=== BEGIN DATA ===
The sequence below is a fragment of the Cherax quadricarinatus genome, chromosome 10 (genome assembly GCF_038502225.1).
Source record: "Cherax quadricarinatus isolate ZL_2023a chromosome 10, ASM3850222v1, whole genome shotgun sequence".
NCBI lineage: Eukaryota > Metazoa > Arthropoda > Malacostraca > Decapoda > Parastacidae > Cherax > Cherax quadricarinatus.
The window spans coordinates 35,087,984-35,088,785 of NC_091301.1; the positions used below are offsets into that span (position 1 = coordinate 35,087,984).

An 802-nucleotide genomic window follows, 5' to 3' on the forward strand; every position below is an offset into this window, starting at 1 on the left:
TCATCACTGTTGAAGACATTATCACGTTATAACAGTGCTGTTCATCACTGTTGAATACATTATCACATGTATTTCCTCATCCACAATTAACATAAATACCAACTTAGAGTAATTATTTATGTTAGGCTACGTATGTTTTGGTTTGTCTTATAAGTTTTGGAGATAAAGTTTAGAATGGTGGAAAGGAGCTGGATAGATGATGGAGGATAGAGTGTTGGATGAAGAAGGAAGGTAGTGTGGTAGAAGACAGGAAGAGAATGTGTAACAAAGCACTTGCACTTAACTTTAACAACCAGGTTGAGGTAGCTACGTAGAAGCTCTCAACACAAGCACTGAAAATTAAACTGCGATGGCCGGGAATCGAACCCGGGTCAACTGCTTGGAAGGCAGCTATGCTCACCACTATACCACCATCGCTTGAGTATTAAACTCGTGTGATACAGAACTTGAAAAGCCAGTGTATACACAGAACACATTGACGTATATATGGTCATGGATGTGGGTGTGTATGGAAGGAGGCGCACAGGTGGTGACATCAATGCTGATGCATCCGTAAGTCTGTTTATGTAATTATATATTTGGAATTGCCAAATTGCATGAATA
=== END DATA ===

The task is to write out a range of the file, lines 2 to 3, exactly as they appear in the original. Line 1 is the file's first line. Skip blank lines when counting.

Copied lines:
Source record: "Cherax quadricarinatus isolate ZL_2023a chromosome 10, ASM3850222v1, whole genome shotgun sequence".
NCBI lineage: Eukaryota > Metazoa > Arthropoda > Malacostraca > Decapoda > Parastacidae > Cherax > Cherax quadricarinatus.